If we take a simple case of "silence". Absolute silence can be compressed to a very low bit rate with perfect sound quality - this is one place that VBR encoding can drop the bit rate down to minimum and save a lot of "bits" without compromising sound quality.

Now consider the case of "dithered" silence. The LAME encoder is pretty smart, but not smart enough to know that dithered silence is supposed to be inaudible so the bit rate is raised a little so that the dither is preserved in the MP3. This may seem like a waste of "bits", and in the case of absolute silence it probably is, but silence is usually only a tiny proportion of most recordings.

If we take a more typical case of a music recording, Audio that has been exported with dither will have low level, high frequency dither randomisation throughout the recording, and LAME will use some bits to encode these high frequencies, thus an MP3 file that has been exported with dither may be a few percent larger than if exported without. In the example you gave, the difference was 200 kbps rather than 198 kbps, which is a 1% increase (probably not enough to worry about).

Dither probably does not have as much benefit for MP3 files as for WAV files, because the MP3 encoding is reducing the sound quality anyway, but it does still reduce the harmonic distortion and increase the dynamic range, so if you can afford the extra 1% file size then I'd say that it is worth using dither.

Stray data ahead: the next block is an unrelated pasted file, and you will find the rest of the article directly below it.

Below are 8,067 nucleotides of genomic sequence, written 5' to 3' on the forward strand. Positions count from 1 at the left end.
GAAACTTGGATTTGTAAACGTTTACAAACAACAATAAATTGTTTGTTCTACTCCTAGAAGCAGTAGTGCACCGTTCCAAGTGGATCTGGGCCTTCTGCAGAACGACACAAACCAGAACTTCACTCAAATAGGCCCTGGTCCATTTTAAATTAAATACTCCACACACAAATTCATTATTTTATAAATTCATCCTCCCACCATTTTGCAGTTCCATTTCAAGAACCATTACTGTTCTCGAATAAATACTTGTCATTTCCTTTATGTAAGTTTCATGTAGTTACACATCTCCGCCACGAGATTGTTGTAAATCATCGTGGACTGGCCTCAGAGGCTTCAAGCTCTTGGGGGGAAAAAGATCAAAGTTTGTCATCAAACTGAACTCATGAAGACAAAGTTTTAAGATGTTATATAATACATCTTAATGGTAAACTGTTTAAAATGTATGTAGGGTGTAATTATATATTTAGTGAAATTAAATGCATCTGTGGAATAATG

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Re: Audacity appears to be increasing the bit rate?

Permanent link to this post Posted by Makaveli84 » Sat Apr 06, 2013 5:15 pm

Steve,
Thx for the reply. However, there have been a misunderstanding it seems.
In my case, the bitrate difference was around 20 kbps (i.e 10% in this case, and not 1%). And the other misunderstanding, and the most disturbing part, is:

- NO DITHER ~= 220 kbps
- WITH DITHER ~= 198 kbps

One detail however is that those bitrates are for 5.1 audio, which means less bitrate difference per channel, but still, the idea of lower bitrate on dithered audio remains!
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Re: Audacity appears to be increasing the bit rate?

Permanent link to this post Posted by steve » Sat Apr 06, 2013 5:25 pm

It also remains that MP3 encoding is not exact. VBR encoding aims for a "quality" within a set "range" of bit rates, and works out the exact bit rate on the fly.
I've found that dithered audio is usually a couple of percent larger in VBR MP3 than not-dithered audio, but that is not necessarily the case - it all depends on how LAME can achieve the best encoding within the selected encoding settings.

So that we can look at the specific details of what you are doing, perhaps this discussion would be better in your other topic: viewtopic.php?f=46&t=71864